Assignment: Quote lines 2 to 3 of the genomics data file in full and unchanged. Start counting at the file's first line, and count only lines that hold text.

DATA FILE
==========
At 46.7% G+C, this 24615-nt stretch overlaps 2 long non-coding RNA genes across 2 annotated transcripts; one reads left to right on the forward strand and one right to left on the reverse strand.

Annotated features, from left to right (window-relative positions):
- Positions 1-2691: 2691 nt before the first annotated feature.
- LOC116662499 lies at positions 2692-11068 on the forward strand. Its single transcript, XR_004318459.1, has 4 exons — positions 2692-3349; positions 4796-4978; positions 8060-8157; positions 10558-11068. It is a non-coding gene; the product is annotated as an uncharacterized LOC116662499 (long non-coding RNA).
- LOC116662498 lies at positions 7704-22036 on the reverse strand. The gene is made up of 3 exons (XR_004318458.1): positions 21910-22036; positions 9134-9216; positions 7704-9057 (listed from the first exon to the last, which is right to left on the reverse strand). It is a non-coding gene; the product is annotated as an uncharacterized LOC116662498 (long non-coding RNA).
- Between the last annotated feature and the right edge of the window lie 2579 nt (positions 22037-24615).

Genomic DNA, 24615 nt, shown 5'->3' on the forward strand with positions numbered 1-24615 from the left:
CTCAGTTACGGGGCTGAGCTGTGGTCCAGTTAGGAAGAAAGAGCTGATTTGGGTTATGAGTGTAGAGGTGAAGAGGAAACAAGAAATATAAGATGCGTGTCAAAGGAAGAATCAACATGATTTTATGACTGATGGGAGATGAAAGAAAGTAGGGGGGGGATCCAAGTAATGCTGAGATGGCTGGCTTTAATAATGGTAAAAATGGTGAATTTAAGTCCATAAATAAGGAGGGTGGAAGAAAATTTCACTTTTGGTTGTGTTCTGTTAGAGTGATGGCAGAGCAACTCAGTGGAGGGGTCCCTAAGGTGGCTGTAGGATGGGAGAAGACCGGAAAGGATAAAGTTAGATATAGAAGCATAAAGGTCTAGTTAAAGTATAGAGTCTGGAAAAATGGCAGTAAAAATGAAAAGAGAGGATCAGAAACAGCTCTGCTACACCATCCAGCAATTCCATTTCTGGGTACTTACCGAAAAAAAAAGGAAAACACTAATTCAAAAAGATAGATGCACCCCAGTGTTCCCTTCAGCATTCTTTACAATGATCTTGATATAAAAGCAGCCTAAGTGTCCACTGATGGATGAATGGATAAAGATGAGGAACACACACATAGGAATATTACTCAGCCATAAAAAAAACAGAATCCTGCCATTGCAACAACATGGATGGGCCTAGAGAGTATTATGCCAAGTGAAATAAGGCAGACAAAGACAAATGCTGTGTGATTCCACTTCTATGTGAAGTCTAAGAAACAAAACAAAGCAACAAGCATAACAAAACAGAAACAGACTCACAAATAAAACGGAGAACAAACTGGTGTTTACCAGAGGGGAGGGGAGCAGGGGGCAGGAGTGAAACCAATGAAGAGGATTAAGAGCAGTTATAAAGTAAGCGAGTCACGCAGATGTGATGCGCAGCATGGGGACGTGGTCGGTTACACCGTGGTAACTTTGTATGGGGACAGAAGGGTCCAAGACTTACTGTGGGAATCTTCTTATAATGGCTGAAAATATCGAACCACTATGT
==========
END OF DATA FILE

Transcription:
Annotated features, from left to right (window-relative positions):
- Positions 1-2691: 2691 nt before the first annotated feature.